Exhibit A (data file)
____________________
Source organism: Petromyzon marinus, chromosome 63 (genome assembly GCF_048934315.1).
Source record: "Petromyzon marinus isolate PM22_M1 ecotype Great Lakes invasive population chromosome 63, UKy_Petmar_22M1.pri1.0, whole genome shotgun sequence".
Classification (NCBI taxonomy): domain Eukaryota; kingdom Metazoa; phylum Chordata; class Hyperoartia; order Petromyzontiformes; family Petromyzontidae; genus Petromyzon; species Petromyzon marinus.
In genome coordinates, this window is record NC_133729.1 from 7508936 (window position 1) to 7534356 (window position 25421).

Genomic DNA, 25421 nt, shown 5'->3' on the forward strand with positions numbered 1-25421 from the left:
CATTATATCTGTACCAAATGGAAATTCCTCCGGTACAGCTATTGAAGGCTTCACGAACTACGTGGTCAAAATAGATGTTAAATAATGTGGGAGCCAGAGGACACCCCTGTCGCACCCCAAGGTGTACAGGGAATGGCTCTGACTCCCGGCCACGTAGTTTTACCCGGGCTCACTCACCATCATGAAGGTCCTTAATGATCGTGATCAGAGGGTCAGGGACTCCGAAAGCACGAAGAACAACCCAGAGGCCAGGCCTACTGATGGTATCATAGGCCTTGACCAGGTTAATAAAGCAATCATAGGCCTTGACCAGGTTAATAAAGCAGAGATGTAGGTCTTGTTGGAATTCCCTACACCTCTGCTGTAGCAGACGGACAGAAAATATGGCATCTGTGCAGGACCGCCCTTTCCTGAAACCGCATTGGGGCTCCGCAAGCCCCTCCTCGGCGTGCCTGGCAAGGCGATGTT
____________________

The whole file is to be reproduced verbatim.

Source organism: Petromyzon marinus, chromosome 63 (genome assembly GCF_048934315.1).
Source record: "Petromyzon marinus isolate PM22_M1 ecotype Great Lakes invasive population chromosome 63, UKy_Petmar_22M1.pri1.0, whole genome shotgun sequence".
Classification (NCBI taxonomy): domain Eukaryota; kingdom Metazoa; phylum Chordata; class Hyperoartia; order Petromyzontiformes; family Petromyzontidae; genus Petromyzon; species Petromyzon marinus.
In genome coordinates, this window is record NC_133729.1 from 7508936 (window position 1) to 7534356 (window position 25421).

Genomic DNA, 25421 nt, shown 5'->3' on the forward strand with positions numbered 1-25421 from the left:
CATTATATCTGTACCAAATGGAAATTCCTCCGGTACAGCTATTGAAGGCTTCACGAACTACGTGGTCAAAATAGATGTTAAATAATGTGGGAGCCAGAGGACACCCCTGTCGCACCCCAAGGTGTACAGGGAATGGCTCTGACTCCCGGCCACGTAGTTTTACCCGGGCTCACTCACCATCATGAAGGTCCTTAATGATCGTGATCAGAGGGTCAGGGACTCCGAAAGCACGAAGAACAACCCAGAGGCCAGGCCTACTGATGGTATCATAGGCCTTGACCAGGTTAATAAAGCAATCATAGGCCTTGACCAGGTTAATAAAGCAGAGATGTAGGTCTTGTTGGAATTCCCTACACCTCTGCTGTAGCAGACGGACAGAAAATATGGCATCTGTGCAGGACCGCCCTTTCCTGAAACCGCATTGGGGCTCCGCAAGCCCCTCCTCGGCGTGCCTGGCAAGGCGATGTT